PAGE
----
Invasive Species Compendium

Detailed coverage of invasive species threatening livelihoods and the environment worldwide

Datasheet

Ganoderma lucidum
(basal stem rot: Hevea spp.)

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Datasheet

Ganoderma lucidum (basal stem rot: Hevea spp.)

Summary

  • Last modified
  • 27 September 2018
  • Datasheet Type(s)
  • Pest
  • Natural Enemy
  • Host Plant
  • Preferred Scientific Name
  • Ganoderma lucidum
  • Preferred Common Name
  • basal stem rot: Hevea spp.
  • Taxonomic Tree
  • Domain: Eukaryota
  •   Kingdom: Fungi
  •     Phylum: Basidiomycota
  •       Subphylum: Agaricomycotina
  •         Class: Agaricomycetes
  • Summary of Invasiveness
  • G. lucidum is not considered an invasive species because it is cosmopolitan and has a slow disease cycle.

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Pictures

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PictureTitleCaptionCopyright
G. lucidum grows on a basal stem of a host tree.
TitleBasidiocarp
CaptionG. lucidum grows on a basal stem of a host tree.
CopyrightTun-Tschu Chang
G. lucidum grows on a basal stem of a host tree.
BasidiocarpG. lucidum grows on a basal stem of a host tree.Tun-Tschu Chang
G. lucidum grows from a main root of a host tree.
TitleBasidiocarp
CaptionG. lucidum grows from a main root of a host tree.
CopyrightTun-Tschu Chang
G. lucidum grows from a main root of a host tree.
BasidiocarpG. lucidum grows from a main root of a host tree.Tun-Tschu Chang
Ganoderma root rot causes thinning foliage of host trees.
TitleSymptoms
CaptionGanoderma root rot causes thinning foliage of host trees.
CopyrightTun-Tschu Chang
Ganoderma root rot causes thinning foliage of host trees.
SymptomsGanoderma root rot causes thinning foliage of host trees.Tun-Tschu Chang

Identity

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Preferred Scientific Name

  • Ganoderma lucidum (Curtis) P. Karst. 1881

Preferred Common Name

  • basal stem rot: Hevea spp.

Other Scientific Names

  • Boletus lucidus Curtis 1781
  • Polyporus lucidus (Curtis) Fr. 1821

International Common Names

  • English: butt rot: trees; dieback: trees; wood decay
  • Spanish: podredumbre basal
  • French: pourridie basal
  • Chinese: ling-zhi

Local Common Names

  • Germany: Glaenzender Lackporling; Weissfäule: Laubhölzer

EPPO code

  • GANOLU (Ganoderma lucidum)

Summary of Invasiveness

Top of page G. lucidum is not considered an invasive species because it is cosmopolitan and has a slow disease cycle.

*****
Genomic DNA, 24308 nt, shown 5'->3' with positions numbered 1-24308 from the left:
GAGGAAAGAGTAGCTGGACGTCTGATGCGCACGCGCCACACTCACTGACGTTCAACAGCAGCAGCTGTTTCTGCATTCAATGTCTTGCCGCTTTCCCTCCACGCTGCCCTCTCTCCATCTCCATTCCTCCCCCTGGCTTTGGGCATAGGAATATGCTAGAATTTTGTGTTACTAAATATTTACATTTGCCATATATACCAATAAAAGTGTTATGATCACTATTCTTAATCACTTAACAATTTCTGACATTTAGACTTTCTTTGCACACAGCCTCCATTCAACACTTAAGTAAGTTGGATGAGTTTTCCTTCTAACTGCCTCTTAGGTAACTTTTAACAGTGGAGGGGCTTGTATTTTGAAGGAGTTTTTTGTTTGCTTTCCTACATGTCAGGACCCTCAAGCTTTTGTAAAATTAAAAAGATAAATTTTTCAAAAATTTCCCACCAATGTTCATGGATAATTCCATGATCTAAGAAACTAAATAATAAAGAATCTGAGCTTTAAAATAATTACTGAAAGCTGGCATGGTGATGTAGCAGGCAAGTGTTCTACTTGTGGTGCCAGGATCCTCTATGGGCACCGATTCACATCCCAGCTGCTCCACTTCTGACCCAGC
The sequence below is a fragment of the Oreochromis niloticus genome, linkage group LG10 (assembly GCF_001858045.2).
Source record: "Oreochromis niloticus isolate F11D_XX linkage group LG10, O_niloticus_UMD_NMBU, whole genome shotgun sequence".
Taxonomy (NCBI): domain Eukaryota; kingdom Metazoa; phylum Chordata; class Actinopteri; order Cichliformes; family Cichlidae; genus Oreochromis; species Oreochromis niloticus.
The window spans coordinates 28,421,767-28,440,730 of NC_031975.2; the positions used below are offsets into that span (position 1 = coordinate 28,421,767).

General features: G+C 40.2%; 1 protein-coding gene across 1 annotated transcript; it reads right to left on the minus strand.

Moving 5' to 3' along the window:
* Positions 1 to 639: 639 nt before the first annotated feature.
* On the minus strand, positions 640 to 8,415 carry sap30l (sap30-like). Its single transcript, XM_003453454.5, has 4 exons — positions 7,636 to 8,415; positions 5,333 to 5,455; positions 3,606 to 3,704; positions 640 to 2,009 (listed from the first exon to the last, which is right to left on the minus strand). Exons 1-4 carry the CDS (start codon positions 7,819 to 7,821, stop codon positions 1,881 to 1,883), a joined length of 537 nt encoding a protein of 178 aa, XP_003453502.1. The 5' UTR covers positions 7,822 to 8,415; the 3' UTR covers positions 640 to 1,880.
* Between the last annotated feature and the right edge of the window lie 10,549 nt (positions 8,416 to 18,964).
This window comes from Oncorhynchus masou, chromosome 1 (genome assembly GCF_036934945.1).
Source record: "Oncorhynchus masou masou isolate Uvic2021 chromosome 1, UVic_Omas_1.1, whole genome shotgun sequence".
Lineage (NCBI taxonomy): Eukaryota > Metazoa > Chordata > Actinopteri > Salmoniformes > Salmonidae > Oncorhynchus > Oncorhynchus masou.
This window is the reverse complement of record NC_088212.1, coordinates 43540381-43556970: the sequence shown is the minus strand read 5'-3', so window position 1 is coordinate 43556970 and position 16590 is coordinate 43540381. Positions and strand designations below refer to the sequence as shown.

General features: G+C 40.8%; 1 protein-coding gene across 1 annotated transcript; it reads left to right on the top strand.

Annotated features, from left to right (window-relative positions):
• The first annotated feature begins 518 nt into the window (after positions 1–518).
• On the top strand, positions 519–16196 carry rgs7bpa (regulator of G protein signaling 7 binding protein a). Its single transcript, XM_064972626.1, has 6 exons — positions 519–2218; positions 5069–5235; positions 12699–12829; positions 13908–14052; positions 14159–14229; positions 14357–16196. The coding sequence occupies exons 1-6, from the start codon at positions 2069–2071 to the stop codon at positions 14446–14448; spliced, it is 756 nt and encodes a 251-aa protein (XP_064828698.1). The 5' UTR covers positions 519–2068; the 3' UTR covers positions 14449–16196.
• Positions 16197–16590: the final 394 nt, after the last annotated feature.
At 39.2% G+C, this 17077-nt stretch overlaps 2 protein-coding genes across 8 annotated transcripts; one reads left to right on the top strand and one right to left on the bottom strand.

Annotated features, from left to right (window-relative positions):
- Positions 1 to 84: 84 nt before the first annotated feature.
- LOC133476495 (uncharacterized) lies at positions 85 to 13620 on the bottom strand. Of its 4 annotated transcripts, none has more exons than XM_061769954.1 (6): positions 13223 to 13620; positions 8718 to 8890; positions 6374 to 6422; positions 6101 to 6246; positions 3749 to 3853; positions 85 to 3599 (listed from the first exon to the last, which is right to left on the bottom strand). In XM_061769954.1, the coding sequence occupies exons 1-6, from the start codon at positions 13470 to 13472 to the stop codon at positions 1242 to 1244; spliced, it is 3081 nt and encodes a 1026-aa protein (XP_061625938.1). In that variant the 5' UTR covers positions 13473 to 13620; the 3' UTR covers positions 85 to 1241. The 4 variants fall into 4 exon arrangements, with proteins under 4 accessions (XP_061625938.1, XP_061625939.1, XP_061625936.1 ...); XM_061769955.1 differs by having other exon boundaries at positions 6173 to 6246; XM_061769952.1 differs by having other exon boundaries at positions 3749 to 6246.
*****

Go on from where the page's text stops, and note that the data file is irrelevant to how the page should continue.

Taxonomic Tree

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  • Domain: Eukaryota
  •     Kingdom: Fungi
  •         Phylum: Basidiomycota
  •             Subphylum: Agaricomycotina
  •                 Class: Agaricomycetes
  •                     Subclass: Agaricomycetidae
  •                         Order: Polyporales
  •                             Family: Ganodermataceae
  •                                 Genus: Ganoderma
  •                                     Species: Ganoderma lucidum

Distribution Table

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The distribution in this summary table is based on all the information available. When several references are cited, they may give conflicting information on the status. Further details may be available for individual references in the Distribution Table Details section which can be selected by going to Generate Report.

Continent/Country/RegionDistributionLast ReportedOriginFirst ReportedInvasiveReferenceNotes

Asia

ChinaWidespreadNative Not invasive Zhao, 1989
-GuangdongPresentHuang and Jiang, 2000
-GuangxiPresentHuang and Jiang, 2000
-JiangsuPresentHuang and Jiang, 2000
-JilinPresentHuang et al., 2000
-ShaanxiPresentTian et al., 2003
-YunnanPresentHuang and Jiang, 2000
IndiaWidespreadNative Not invasive Bakshi et al., 1976
-Andhra PradeshPresentNative Not invasive Srinivasulu et al., 2001
-AssamPresentRay et al., 2008
-Himachal PradeshPresentAshok et al., 2006
-Indian PunjabPresentNative Not invasive Dargan et al., 2002
-KarnatakaPresentNative Not invasive Prasad and Naik, 2002
-KeralaPresentNative Not invasive
-Madhya PradeshPresentNative Not invasive Harsh et al., 1993; Verma et al., 2013
-MaharashtraPresentVerma et al., 2013
-RajasthanPresentNative Not invasive Lodha et al., 1994
-Tamil NaduPresentNative Not invasive Gunasekaran et al., 1986
-West BengalPresentNative Not invasive Mehrotra et al., 1996
IranPresentMoradali et al., 2007
JapanPresentNative Not invasive Ichikawa et al., 2013
NepalPresentNative Not invasive Appanah et al., 2000
PakistanPresentNative Not invasive Appanah et al., 2000
PhilippinesPresentNative Not invasive Quiniones, 1980
TaiwanWidespreadNative Not invasive Ying et al., 1976
ThailandPresentNative Not invasive
TurkeyPresentGüzeldag and Çolak, 2007
VietnamPresentHuang and Jiang, 2000
YemenPresentNative Not invasive

Africa

EgyptPresentNative Not invasive Michal et al., 1967
GhanaPresentNative Not invasive Ryvarden and Johansen, 1980
KenyaPresentNative Not invasive Ryvarden and Johansen, 1980
NigeriaPresentOfodile and Bikomo, 2008
TanzaniaPresentNative Not invasive Ryvarden and Johansen, 1980

North America

USA
-ArizonaPresentNative Not invasive Farr et al., 1995
-ArkansasPresentNative Not invasive Farr et al., 1995
-CaliforniaPresentNative Not invasive Farr et al., 1995